Expectations from the Budget for 2020-21 were running high because of the background against which the Budget had to be prepared. There were three disturbing trends in the economy-
- A perceptible slowdown in the growth
- A steep fall n investment rate
- A stressed financial system
The Budget was expected to address all these issues and also lay a foundation for a significantly faster economic growth. Otherwise, the $5 trillion economy will be only a distinct reality.
Overall the Budget is well intentioned, even though it does not use the word ‘slow down’ even once. It outlines at length the multiple objectives it seeks to achieve. While the expenditure programmes may show how demand will be revived, the revenue projection along with the fiscal deficit will indicate whether expenditure programmes are sustainable. It is to this scrutiny we turn our attention.
The nominal GDP in 2019-20 is assumed to grow by 10%. This is realistic. The gross tax revenue is assumed to grow by 12%. Thus the buoyancy is greater than one which did not materialise in the current year. The reliance on disinvestment is high while there maybe special circumstances such as LIC disinvestment which maybe helpful. However, the disinvestment target has in the past not been fulfilled in any year.
The financial ministry have to monitor the revenue growth so that the expenditures must adjusted such that the fiscal deficit can be maintained. In fact, taking the expenditures as given, the possibility of the government exceeding the budget’s fiscal deficit is very much there. The escape clause should be seen as permitting the government to exceed the implicit mandate of 3% rather than over and above what is budgeted. It is hoped that the government would not by invoking the ‘escape clause’ ask the RBI to enter the primary market in government paper.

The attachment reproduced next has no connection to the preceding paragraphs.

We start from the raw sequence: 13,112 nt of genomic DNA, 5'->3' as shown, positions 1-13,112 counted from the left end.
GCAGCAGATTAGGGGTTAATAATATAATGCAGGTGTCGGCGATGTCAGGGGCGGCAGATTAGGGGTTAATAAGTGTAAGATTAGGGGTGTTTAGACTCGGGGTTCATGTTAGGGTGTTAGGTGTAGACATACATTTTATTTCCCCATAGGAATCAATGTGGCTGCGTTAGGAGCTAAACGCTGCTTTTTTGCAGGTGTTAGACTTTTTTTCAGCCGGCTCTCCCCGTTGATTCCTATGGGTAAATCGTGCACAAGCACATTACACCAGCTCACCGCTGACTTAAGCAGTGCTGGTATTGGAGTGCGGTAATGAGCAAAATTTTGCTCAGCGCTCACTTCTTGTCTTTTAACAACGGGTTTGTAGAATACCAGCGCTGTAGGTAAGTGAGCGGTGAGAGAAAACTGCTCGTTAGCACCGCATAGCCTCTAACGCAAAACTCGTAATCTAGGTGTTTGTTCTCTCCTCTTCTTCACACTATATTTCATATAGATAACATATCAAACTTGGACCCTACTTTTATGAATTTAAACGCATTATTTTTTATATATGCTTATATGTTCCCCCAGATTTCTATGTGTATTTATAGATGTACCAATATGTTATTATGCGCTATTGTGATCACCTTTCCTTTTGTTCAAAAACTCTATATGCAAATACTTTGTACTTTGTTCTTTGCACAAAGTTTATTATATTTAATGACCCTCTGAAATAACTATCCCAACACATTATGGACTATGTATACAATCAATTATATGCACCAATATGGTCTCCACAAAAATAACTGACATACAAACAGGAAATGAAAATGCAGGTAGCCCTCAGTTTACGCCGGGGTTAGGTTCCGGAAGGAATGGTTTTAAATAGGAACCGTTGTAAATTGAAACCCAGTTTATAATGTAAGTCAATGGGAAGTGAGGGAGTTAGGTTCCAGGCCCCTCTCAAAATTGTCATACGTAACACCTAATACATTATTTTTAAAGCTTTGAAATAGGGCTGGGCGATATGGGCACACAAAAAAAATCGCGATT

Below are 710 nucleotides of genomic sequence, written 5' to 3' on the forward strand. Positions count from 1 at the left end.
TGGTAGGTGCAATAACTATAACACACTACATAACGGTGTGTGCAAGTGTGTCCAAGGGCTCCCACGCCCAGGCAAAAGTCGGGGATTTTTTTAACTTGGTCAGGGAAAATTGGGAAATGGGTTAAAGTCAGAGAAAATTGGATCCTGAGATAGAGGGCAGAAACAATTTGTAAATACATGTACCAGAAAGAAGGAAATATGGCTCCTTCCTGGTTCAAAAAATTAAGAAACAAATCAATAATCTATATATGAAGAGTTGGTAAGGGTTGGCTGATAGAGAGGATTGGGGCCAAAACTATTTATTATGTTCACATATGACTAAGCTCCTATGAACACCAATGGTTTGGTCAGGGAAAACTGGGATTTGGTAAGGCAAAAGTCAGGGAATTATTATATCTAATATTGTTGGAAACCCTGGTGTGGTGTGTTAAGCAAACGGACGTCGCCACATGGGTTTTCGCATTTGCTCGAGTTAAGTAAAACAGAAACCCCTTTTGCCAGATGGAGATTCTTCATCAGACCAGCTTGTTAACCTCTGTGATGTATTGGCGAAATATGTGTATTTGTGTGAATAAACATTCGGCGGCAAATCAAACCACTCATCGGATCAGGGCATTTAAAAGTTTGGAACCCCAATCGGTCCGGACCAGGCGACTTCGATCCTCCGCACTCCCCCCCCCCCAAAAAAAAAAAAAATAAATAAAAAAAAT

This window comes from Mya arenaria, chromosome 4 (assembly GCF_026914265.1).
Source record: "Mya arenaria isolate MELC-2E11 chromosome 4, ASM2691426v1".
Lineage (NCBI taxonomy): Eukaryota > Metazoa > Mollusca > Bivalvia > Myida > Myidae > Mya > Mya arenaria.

Some of the changes in tax regime are significant. A major effort was made some months ago to cut the corporation tax rate. In this budget, some steps have been taken in the direction of simplifying personal income tax. The impact of this maybe very limited. In fact, the board principle of reducing the tax rate along with withdrawing exemptions must be taken to the logical end and must cover the entire gamut of personal income tax. We should move towards a single regime rather than give options.
Several of the measures proposed may help to accelerate the inflow of funds from abroad. The withdrawal of Distribution Divided Tax is welcome, particularly on equity grounds. While relaxation in investment by non residents in government paper in rupee terms is acceptable, caution must be exercised. Easy access should not pave the way for larger borrowings.
Bulk of the time was spent by the financial minister on explaining the various programmes in different sectors. Quite clearly, sector experts must examine how relevant these expenditures are. More importantly, much depends on how they are implemented. The overall expenditures show a rise of 12%. Within that capital expenditures are expected to increase 18%. However, the ratio of capital expenditure to GDP stays at 1.8% which is average over the past few years.
The financial sector has come for special treatment. Reforms are needed to strengthen the financial system and move them forward. As far as the banking system is concerned, the crucial question is not so much mergers as the extent of the total banking system which the public sector wants to own. The action related to IDBI gives us some idea. The second important form measure is to determine the ‘arm’s length’ the government and the board of management of public sector banks. Efficiency is a function not only of technology but also the structure of the organisation.
The budget was expected to stimulate demand and to raise the level of capital formation which has fallen by six percent points over last eight years. The level and pattern of government expenditure is key to stimulating demand. If the expenditure programmes are put through with dedication and commitment, it will help in this direction. Implementation is the key. As for stimulating investment, the government’s own participation is still limited. The driver of deficit is not investment. Much of the over all capital expenditure of government comes from extra budgetary resources. Therefore a lot depends on the pick up of private investment. Will the budget help tio create a favourable investment sentiment? Only time will tell.